U.S. immigration law provides a host of visa alternatives to help individuals gain legal status to work in America. These options include everything from investor-related opportunities to visas for health care workers and L-1 visas for executives. One key program for American companies that require temporary services of non-immigrant workers with professional degrees is the H-1B visa, often used to employ accountants, scientists, engineers and computer programmers, among other professions.
Recent criticism has suggested that the H-1B program has failed to meet the needs of U.S. employers and requires reform. The U.S. Citizenship and Immigration Services (CIS) recently proposed new rules that would streamline the petition process for this economically beneficial and popular work visa option. Employers would be able to file preliminary electronic registrations and avoid the significant effort of a full application until it is determined that H-1B visas are available under the annual quota.
In 2009, the CIS received nearly two applications for every slot available, and while demand has slowed in the past two years during the economic downturn, the annual limit of H-1B is usually reached well before the close of the fiscal year, leaving a “gap” in visa availability until the following year. Certain types of applicants are exempt from the basic cap on H1-B visas, including people with advanced degrees from U.S. institutions or applicants for jobs in specific settings like government research laboratories. The current level is 65,000 visas for non-exempt applicants, but this figure has been much higher in previous years.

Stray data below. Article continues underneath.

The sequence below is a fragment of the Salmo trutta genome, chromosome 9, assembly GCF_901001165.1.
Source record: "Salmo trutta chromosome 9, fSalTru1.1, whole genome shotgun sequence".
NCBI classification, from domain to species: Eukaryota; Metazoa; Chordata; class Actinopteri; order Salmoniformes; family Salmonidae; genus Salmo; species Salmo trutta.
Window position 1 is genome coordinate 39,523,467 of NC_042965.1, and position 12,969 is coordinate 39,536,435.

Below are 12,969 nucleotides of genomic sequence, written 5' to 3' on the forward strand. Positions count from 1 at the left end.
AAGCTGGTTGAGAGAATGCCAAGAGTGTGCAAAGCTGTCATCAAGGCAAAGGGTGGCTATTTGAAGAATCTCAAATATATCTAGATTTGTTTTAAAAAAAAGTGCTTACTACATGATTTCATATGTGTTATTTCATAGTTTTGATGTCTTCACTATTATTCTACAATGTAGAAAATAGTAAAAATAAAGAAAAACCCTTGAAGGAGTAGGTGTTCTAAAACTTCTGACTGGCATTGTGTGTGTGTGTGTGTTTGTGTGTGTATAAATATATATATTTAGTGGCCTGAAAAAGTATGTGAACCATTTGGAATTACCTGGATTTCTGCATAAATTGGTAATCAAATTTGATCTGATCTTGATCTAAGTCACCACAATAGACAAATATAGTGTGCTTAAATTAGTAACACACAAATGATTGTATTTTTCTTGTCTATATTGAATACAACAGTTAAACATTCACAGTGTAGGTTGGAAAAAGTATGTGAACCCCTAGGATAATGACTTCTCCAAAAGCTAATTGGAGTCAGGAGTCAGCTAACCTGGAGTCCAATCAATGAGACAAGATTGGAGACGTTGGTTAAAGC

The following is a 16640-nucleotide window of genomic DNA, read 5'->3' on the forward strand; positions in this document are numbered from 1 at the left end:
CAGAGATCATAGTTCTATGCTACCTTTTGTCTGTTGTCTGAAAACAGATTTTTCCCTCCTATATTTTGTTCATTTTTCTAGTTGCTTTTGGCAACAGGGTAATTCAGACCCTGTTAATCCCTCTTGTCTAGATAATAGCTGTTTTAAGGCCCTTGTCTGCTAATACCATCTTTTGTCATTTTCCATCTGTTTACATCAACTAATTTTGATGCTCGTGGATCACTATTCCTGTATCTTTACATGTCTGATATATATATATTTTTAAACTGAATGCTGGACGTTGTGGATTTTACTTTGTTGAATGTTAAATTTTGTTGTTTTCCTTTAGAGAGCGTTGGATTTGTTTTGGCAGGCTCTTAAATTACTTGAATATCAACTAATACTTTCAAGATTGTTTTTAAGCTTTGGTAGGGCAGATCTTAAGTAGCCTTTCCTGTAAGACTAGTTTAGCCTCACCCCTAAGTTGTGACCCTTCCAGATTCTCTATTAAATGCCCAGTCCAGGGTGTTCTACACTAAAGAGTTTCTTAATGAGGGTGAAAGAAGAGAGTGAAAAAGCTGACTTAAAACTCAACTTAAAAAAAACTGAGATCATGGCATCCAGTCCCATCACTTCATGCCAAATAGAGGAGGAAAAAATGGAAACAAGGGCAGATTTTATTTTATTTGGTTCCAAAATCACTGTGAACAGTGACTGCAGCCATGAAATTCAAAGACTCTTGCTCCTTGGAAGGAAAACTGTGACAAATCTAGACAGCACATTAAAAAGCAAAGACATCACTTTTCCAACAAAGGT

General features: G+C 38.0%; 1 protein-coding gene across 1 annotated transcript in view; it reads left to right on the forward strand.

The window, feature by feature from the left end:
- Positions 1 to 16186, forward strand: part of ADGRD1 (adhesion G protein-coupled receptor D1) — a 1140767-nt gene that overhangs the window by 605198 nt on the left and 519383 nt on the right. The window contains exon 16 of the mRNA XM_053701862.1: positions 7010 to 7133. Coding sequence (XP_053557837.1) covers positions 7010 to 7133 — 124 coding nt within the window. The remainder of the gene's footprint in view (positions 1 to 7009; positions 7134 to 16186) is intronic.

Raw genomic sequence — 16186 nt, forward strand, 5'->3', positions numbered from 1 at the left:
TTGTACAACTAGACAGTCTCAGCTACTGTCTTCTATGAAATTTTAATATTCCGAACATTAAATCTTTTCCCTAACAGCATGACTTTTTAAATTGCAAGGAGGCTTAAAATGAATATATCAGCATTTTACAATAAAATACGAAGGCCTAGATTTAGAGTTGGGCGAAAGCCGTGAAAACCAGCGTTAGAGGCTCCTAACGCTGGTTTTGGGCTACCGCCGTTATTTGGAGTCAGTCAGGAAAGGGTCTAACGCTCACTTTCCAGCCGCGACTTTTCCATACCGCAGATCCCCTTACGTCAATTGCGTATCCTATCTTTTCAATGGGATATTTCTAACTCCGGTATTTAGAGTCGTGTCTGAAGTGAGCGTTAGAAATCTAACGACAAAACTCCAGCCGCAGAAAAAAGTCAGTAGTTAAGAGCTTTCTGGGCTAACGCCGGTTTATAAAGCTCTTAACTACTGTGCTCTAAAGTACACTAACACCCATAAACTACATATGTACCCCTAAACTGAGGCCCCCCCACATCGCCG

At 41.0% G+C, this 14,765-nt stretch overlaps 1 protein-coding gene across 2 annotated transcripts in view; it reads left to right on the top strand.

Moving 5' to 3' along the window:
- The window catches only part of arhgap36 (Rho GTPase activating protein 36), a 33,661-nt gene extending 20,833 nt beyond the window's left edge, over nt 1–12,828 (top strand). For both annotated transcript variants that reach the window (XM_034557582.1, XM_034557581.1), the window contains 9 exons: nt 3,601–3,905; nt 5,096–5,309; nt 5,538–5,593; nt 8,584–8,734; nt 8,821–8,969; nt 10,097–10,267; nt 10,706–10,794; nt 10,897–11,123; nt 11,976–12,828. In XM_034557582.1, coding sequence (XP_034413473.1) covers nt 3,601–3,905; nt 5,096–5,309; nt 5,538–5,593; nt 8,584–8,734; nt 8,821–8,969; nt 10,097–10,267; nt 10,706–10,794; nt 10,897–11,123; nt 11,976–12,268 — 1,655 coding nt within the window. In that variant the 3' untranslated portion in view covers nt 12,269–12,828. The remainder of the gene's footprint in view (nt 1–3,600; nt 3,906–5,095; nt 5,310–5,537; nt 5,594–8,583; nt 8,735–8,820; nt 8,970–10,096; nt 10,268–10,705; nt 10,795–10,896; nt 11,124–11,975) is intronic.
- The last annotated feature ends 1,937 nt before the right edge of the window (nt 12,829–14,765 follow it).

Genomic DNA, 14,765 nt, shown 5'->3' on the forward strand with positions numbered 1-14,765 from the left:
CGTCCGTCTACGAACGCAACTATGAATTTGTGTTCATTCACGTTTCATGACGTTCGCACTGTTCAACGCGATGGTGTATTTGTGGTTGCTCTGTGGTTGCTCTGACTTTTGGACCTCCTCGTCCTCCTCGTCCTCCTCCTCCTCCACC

Political pressure has kept this number low, and the American Immigration Lawyers Association (AILA) has called for a significant increase in H1-B visa caps. “What happens when the economy is booming? How many businesses will have to go without specialty knowledge? Under the current cap, it could be tens of thousands. It’s time to change the H-1B visa process,” said AILA Executive Director Crystal Williams.
Immigration Lawyers Inform Clients About All of Their Options
Quotas are also imposed on other temporary visas such as H-2A visas for seasonal workers and H-2B visas for temporary seasonal workers, but individuals may have other options. A California immigration attorney can explain other types of non-immigrant visas that are not capped like H visas and may still serve a person’s needs, including E visas or TN visas.
Another key aspect of the H-1B visa is its “dual intent” designation, meaning that a non-immigrant recipient can pursue a green card and permanent residence in the interim. The overlapping complexities of the many employment-based immigration options available can be much easier to understand with dedicated representation from an experienced employment visa lawyer.